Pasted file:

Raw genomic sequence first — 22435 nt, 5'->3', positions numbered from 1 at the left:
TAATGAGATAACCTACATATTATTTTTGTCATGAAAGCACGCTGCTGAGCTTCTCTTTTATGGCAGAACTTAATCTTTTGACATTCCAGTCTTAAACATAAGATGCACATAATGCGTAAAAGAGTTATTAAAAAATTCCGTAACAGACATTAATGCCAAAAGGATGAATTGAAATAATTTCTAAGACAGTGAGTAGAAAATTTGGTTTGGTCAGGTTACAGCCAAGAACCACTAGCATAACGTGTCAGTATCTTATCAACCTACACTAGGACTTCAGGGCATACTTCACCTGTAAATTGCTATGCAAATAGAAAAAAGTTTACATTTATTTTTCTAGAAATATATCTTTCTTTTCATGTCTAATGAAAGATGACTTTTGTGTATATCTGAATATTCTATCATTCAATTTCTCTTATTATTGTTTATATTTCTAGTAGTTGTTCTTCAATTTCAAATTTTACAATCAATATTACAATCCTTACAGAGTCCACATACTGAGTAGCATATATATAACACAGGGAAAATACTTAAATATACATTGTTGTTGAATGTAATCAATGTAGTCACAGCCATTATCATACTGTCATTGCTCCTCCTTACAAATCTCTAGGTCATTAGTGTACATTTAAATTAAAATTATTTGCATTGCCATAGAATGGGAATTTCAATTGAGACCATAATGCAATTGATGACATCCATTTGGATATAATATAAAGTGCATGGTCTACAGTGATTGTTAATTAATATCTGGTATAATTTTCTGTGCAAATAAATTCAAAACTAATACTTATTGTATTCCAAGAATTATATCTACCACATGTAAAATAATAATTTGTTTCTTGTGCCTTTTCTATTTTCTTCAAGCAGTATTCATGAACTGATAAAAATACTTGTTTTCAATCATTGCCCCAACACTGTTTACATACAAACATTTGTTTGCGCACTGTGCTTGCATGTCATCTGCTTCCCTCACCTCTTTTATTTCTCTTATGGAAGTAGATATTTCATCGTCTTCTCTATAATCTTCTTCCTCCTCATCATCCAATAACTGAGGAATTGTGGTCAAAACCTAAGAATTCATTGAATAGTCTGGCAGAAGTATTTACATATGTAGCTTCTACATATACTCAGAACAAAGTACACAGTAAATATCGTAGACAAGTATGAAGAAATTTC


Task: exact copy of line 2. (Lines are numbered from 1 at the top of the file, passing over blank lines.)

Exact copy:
TAATGAGATAACCTACATATTATTTTTGTCATGAAAGCACGCTGCTGAGCTTCTCTTTTATGGCAGAACTTAATCTTTTGACATTCCAGTCTTAAACATAAGATGCACATAATGCGTAAAAGAGTTATTAAAAAATTCCGTAACAGACATTAATGCCAAAAGGATGAATTGAAATAATTTCTAAGACAGTGAGTAGAAAATTTGGTTTGGTCAGGTTACAGCCAAGAACCACTAGCATAACGTGTCAGTATCTTATCAACCTACACTAGGACTTCAGGGCATACTTCACCTGTAAATTGCTATGCAAATAGAAAAAAGTTTACATTTATTTTTCTAGAAATATATCTTTCTTTTCATGTCTAATGAAAGATGACTTTTGTGTATATCTGAATATTCTATCATTCAATTTCTCTTATTATTGTTTATATTTCTAGTAGTTGTTCTTCAATTTCAAATTTTACAATCAATATTACAATCCTTACAGAGTCCACATACTGAGTAGCATATATATAACACAGGGAAAATACTTAAATATACATTGTTGTTGAATGTAATCAATGTAGTCACAGCCATTATCATACTGTCATTGCTCCTCCTTACAAATCTCTAGGTCATTAGTGTACATTTAAATTAAAATTATTTGCATTGCCATAGAATGGGAATTTCAATTGAGACCATAATGCAATTGATGACATCCATTTGGATATAATATAAAGTGCATGGTCTACAGTGATTGTTAATTAATATCTGGTATAATTTTCTGTGCAAATAAATTCAAAACTAATACTTATTGTATTCCAAGAATTATATCTACCACATGTAAAATAATAATTTGTTTCTTGTGCCTTTTCTATTTTCTTCAAGCAGTATTCATGAACTGATAAAAATACTTGTTTTCAATCATTGCCCCAACACTGTTTACATACAAACATTTGTTTGCGCACTGTGCTTGCATGTCATCTGCTTCCCTCACCTCTTTTATTTCTCTTATGGAAGTAGATATTTCATCGTCTTCTCTATAATCTTCTTCCTCCTCATCATCCAATAACTGAGGAATTGTGGTCAAAACCTAAGAATTCATTGAATAGTCTGGCAGAAGTATTTACATATGTAGCTTCTACATATACTCAGAACAAAGTACACAGTAAATATCGTAGACAAGTATGAAGAAATTTC